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UNGA 73 First Committee: UK Statement on Conventional Weapons

The UK reaffirmed its commitment to international conventional arms control and called for more women to be involved in disarmament discussions and negotiations.

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The UK aligns itself with the statement delivered by the European Union. I would like to make some remarks in a national capacity.

The United Kingdom remains committed to international conventional arms control. We will continue to play a leading role in the current instruments and arrangements. And we will encourage others to support them too, politically, practically and financially. Without this support – especially funding – they will not be able to function effectively.

Full and equal participation of all relevant actors and stakeholders is also vital for success. Women must be properly represented in disarmament and arms control discussions, negotiations and processes – their involvement is key to developing and delivering sustainable action. This should be recognised in relevant UNGA resolutions.

Mr Chair, let me speak about the individual instruments.

The UK is a strong supporter of the Arms Trade Treaty. It is the means to achieving a globally well-regulated, legal trade in arms, whilst preventing the trade in illicit arms and the diversion of legitimate arms to the illicit market. Its obligations on States Parties to assess the risk of serious gender-based violence or serious violence against women and children before authorising the export of conventional arms is a cornerstone of our commitment to the women, peace and security agenda. The treaty has made much progress but there is still much more to do. Universalisation must remain a priority, and we must focus in particular on persuading those states to join whose accession would have the greatest impact on the aims and objectives of the Treaty.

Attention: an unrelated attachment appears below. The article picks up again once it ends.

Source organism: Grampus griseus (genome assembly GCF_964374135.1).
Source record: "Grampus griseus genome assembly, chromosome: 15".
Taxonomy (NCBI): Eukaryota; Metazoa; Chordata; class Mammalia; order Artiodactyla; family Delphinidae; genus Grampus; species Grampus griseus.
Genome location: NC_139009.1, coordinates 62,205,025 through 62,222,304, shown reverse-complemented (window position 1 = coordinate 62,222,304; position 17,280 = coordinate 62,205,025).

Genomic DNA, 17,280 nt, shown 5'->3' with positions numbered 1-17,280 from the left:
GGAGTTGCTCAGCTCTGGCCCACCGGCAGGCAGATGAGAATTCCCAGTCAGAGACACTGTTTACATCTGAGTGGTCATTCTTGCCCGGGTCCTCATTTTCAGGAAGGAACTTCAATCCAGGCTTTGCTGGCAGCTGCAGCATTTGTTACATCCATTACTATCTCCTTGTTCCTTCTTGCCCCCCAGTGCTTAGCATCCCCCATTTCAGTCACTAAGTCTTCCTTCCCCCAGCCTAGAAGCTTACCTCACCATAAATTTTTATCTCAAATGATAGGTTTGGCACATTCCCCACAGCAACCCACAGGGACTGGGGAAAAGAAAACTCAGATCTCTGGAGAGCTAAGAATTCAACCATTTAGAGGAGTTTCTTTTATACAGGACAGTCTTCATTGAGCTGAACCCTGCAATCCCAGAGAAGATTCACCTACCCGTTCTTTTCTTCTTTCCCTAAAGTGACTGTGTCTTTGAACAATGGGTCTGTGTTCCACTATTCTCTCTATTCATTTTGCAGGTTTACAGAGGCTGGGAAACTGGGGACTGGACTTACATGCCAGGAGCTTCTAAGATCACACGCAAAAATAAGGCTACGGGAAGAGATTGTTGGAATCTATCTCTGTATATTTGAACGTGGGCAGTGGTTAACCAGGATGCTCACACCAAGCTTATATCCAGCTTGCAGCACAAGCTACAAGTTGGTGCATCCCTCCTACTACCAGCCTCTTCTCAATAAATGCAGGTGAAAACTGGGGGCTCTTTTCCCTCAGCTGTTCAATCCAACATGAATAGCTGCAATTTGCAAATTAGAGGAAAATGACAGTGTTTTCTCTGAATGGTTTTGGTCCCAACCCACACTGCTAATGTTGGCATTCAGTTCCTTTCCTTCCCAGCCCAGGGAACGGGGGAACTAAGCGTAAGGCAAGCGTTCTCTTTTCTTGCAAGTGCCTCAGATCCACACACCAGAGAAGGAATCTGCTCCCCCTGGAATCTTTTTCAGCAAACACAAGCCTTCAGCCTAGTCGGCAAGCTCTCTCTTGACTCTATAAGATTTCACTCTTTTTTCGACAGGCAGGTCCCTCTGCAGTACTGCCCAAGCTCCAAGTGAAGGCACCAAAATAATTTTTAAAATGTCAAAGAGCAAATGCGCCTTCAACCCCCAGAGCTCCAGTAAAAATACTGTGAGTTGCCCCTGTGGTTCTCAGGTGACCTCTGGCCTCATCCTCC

We therefore welcome the Treaty’s focus on outreach. Successful engagement must include regional organisations, civil society groups, industry and academia if it is to reach a diverse range of potential states parties, adherents and allies.

In the meantime, existing States Parties must fully and effectively implement their current commitments. The Voluntary Trust Fund is essential to support this process and the UK will continue to be an active member of the Selection Committee.

Mr Chair,

The UK is proud of the humanitarian successes of the Anti-Personnel Mine Ban Convention and the Convention on Cluster Munitions. We are deeply concerned by reports of the continued use of these indiscriminate weapons, even as we collectively continue to clear them. We call on all states to abide by International Humanitarian Law.

We are implementing our own obligations through clearance of anti-personnel mines in the Falkland Islands. The UK is also providing approximately £100m to global mine action between 2017 and 2020.

The UK remains fully committed to the Convention on Certain Conventional Weapons. Under the UK’s chairmanship in 2017, High Contracting Parties agreed essential financial reforms. But the Convention will only become financially stable if all High Contracting Parties pay their contributions and arrears promptly.

The UK welcomes the progress made this year by the CCW Group of Governmental Experts on Lethal Autonomous Weapons Systems. We support continuing the GGE’s current mandate into 2019. We continue to oppose a legal instrument or ban that would prejudice legitimate technological advances. We look forward to further work through the GGE on Guiding Principles and the role of existing processes, structures, industry standards and national and international legal frameworks.

Mr Chair,

The UK is at the forefront of global efforts to counter the illicit proliferation of small arms and light weapons and their ammunition.

The transnational nature of illicit trafficking means that no one country can eradicate the problem alone. The UK will continue to strengthen cooperation with partners to reduce the supply of and demand for illicit weapons. Since 2017, we have supported national and regional projects on arms regulation, law enforcement cooperation, disarmament, counter terrorism and promotion of conflict resolution.

We welcome the outcome of the Third Review Conference on the implementation of the UN Programme of Action and the International Tracing Instrument.

Mr Chair,

International co-operation and the effective operation of a rules based international system are our best hope of tackling threats to life and security, and are essential to building a safer world.

Published 30 October 2018